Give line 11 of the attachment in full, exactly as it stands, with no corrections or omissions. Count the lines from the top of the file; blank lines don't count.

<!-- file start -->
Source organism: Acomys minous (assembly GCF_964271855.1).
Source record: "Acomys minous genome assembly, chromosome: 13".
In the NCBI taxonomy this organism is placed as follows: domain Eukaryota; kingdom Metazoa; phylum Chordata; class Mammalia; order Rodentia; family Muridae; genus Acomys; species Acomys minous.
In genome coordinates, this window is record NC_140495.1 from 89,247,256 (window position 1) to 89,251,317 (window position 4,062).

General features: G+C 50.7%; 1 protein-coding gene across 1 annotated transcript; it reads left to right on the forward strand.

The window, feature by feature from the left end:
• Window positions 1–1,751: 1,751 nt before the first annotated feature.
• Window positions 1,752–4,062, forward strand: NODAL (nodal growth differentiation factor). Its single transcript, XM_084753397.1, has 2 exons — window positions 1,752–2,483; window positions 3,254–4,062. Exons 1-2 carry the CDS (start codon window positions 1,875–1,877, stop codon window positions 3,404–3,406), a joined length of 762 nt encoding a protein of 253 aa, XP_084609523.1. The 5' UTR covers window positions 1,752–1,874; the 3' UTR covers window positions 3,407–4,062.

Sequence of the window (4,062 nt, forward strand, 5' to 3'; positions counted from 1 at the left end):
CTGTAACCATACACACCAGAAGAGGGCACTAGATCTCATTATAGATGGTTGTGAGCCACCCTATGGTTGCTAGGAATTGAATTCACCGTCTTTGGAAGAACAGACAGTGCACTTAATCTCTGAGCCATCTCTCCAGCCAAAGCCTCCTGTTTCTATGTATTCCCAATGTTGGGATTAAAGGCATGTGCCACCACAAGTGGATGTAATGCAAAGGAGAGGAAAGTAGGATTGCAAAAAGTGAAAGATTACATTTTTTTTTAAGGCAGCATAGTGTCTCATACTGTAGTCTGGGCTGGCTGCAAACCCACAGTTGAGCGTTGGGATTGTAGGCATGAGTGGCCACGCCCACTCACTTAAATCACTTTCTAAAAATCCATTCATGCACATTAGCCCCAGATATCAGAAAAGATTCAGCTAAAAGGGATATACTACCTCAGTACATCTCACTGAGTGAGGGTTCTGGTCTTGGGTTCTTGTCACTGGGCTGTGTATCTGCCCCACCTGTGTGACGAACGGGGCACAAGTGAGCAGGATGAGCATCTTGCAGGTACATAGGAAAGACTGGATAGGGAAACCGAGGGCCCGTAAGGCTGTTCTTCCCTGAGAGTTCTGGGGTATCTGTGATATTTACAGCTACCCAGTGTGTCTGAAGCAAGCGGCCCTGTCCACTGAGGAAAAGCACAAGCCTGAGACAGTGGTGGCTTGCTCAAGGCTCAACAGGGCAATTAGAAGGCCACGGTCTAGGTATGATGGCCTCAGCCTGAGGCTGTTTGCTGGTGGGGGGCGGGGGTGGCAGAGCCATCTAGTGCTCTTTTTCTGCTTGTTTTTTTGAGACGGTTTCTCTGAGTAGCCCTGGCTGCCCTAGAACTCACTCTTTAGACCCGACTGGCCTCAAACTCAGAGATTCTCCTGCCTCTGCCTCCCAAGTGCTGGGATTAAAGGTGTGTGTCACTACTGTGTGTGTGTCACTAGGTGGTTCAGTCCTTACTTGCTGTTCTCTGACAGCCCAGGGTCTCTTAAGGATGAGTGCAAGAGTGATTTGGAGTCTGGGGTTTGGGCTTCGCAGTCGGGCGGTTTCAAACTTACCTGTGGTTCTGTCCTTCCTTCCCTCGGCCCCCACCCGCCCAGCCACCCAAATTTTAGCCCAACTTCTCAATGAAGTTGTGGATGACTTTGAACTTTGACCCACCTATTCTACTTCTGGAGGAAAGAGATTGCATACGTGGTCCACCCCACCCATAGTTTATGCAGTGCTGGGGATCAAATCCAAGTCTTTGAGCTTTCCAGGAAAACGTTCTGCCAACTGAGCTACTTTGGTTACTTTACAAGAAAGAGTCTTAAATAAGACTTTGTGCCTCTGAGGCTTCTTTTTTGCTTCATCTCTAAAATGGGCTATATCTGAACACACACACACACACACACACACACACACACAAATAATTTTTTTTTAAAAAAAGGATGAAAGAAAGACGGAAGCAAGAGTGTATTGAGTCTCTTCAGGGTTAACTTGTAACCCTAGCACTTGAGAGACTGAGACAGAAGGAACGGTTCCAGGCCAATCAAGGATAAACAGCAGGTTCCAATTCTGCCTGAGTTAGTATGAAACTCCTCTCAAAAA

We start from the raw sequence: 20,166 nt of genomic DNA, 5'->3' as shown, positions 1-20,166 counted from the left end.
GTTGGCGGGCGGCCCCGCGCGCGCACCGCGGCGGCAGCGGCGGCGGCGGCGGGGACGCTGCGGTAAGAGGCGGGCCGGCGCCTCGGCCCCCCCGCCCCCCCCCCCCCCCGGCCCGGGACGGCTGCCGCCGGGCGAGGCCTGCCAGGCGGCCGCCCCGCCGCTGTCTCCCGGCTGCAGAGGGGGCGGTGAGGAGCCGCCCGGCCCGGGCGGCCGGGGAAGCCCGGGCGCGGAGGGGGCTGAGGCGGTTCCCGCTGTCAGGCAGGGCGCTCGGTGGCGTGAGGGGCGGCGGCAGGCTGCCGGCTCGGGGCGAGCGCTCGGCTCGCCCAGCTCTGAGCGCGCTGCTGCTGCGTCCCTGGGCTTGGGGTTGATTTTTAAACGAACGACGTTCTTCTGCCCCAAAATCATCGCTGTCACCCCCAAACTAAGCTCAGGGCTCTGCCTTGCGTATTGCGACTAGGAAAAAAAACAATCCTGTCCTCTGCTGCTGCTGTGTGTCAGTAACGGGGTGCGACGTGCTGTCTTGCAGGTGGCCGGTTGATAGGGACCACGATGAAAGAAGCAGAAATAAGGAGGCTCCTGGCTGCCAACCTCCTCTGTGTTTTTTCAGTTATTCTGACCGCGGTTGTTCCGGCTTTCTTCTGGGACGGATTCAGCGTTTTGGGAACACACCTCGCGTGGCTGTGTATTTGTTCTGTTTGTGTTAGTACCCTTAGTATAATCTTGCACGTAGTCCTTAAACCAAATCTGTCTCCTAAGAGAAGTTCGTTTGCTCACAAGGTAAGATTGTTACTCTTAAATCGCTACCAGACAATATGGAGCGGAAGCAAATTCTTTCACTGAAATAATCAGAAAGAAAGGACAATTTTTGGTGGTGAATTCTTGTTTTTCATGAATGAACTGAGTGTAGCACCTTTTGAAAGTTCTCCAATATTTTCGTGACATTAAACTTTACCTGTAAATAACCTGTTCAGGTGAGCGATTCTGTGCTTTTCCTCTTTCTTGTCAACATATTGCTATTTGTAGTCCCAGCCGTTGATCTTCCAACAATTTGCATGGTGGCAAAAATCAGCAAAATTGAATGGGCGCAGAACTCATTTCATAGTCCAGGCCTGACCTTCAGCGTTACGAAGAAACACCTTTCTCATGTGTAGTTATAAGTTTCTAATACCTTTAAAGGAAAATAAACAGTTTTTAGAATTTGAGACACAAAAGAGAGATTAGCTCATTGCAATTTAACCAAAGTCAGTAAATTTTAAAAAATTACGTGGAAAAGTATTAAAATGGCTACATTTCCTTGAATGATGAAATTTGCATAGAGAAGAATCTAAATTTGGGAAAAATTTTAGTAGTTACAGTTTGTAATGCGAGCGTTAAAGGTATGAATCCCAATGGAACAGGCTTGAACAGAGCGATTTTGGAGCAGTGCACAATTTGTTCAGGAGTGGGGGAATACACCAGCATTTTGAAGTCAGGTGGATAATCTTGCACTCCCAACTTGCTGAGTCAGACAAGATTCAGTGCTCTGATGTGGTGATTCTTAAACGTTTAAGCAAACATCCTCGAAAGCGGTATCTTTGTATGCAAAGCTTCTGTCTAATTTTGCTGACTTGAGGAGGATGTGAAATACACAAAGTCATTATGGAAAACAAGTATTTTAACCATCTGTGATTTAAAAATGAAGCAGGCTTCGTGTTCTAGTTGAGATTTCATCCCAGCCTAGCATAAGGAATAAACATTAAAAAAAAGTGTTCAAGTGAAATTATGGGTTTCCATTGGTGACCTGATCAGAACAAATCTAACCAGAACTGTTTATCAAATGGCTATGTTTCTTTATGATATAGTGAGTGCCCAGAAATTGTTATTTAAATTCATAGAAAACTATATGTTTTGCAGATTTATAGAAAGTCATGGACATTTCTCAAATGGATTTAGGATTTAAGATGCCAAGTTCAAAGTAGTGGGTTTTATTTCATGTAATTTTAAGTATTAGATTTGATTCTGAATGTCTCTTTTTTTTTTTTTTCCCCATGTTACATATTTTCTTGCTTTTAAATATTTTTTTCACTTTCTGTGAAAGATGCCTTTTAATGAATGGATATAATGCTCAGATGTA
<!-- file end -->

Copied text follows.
We start from the raw sequence: 20,166 nt of genomic DNA, 5'->3' as shown, positions 1-20,166 counted from the left end.